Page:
Troubling promotion of return value to Integer ...

I know that many ABIs require this for performance purpose, but I haven’t seen anything in the standard that suggests promotion of return value to integer. Furthermore, I think the LLVM is supposed to be independent of language. So I’m not sure if SelectionDAGLowering is the right place for this promotion to begin with, TargetLowering class seems more logical; but I’m not sure how.

I can answer the ABI vs. language part of this question.

On modern systems, the definition of the standard calling convention is
part of the ABI so that procedure calls can be made compatibly across
language boundaries. Procedure return values are something that all
compilers on a given platform want very much to agree about. So your
particular case is not a language issue; it is a calling convention and
ABI issue.

I have seen examples (elsewhere) of languages that extended or modified
the calling convention in some way for a language-specific purpose. In
every case that I have personally used, this became a real problem at
some point for cross-language calling compatibility. The VAX PL/1 vs. C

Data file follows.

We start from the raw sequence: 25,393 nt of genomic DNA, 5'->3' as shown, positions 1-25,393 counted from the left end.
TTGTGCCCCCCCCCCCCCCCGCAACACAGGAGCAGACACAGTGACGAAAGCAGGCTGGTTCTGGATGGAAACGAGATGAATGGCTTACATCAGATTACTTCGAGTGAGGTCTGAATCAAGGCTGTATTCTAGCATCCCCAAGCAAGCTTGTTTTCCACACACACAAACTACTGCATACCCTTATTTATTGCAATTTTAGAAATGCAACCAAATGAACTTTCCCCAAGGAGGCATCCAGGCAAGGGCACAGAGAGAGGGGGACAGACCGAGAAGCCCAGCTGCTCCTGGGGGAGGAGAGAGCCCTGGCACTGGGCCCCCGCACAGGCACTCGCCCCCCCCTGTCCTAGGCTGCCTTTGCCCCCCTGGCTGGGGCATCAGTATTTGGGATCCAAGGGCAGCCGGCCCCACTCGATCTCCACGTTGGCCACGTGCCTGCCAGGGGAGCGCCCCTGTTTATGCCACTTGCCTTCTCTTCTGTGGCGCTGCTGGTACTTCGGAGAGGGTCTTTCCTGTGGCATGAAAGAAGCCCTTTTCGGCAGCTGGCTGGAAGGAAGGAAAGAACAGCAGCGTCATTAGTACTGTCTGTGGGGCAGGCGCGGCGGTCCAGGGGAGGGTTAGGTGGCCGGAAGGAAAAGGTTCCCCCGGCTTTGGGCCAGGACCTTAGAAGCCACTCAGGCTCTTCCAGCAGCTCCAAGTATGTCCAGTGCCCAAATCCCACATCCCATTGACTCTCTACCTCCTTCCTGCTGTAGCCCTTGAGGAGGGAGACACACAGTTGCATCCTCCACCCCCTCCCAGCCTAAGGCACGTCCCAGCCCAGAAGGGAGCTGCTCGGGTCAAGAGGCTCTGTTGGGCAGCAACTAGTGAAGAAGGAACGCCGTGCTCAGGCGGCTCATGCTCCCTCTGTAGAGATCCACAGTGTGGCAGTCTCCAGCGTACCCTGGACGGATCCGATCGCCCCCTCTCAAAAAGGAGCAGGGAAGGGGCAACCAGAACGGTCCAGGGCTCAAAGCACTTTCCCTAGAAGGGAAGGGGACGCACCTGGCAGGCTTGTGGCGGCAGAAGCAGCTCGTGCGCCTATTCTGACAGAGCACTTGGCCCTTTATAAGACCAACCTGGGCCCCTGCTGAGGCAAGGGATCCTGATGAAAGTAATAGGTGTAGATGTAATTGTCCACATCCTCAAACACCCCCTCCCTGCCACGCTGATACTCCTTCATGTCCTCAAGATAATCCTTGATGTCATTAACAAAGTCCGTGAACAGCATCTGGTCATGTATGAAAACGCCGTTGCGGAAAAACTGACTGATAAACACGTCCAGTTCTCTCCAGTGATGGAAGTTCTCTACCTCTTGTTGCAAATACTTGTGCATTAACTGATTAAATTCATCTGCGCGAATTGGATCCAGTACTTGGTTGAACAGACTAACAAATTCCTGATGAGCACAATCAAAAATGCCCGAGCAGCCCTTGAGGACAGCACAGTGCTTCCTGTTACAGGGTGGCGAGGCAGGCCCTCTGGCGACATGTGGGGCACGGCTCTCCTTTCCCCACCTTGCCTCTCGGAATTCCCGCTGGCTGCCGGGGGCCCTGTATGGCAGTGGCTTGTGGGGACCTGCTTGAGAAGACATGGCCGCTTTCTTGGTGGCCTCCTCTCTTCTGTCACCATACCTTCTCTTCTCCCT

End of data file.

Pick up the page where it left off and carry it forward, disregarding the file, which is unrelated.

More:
calling convention discrepancies are probably the best known and most
cheerfully hated historical example of this.

LLVM does provide a mechanism to specify alternate calling conventions.
So far, all of the use cases that I have seen exist because of
architecture or OS compatibility constraints rather than language
constraints. Introducing a language-dependent convention has the
potential to add multiplicative complexity, because each language
convention needs to be mapped onto each target convention. This seems
like a really good thing to avoid if you are able to do so.

I don't think this answers your question about SelectionDagLowering vs.
TargetLowering. Hopefully somebody else can respond to that part.

shap

Historically, the OS APIs were written using a specific language (mostly
C nowadays).

So from a lineage perspective, these constraints are language
constraints, from a "why do I need this?" perspective, they are OS
constraints.
This might be the reason why people have different ideas about what kind
of constraint it is (language or OS).

(Architectural constraints are indeed language-independent.)

Regards,
Jo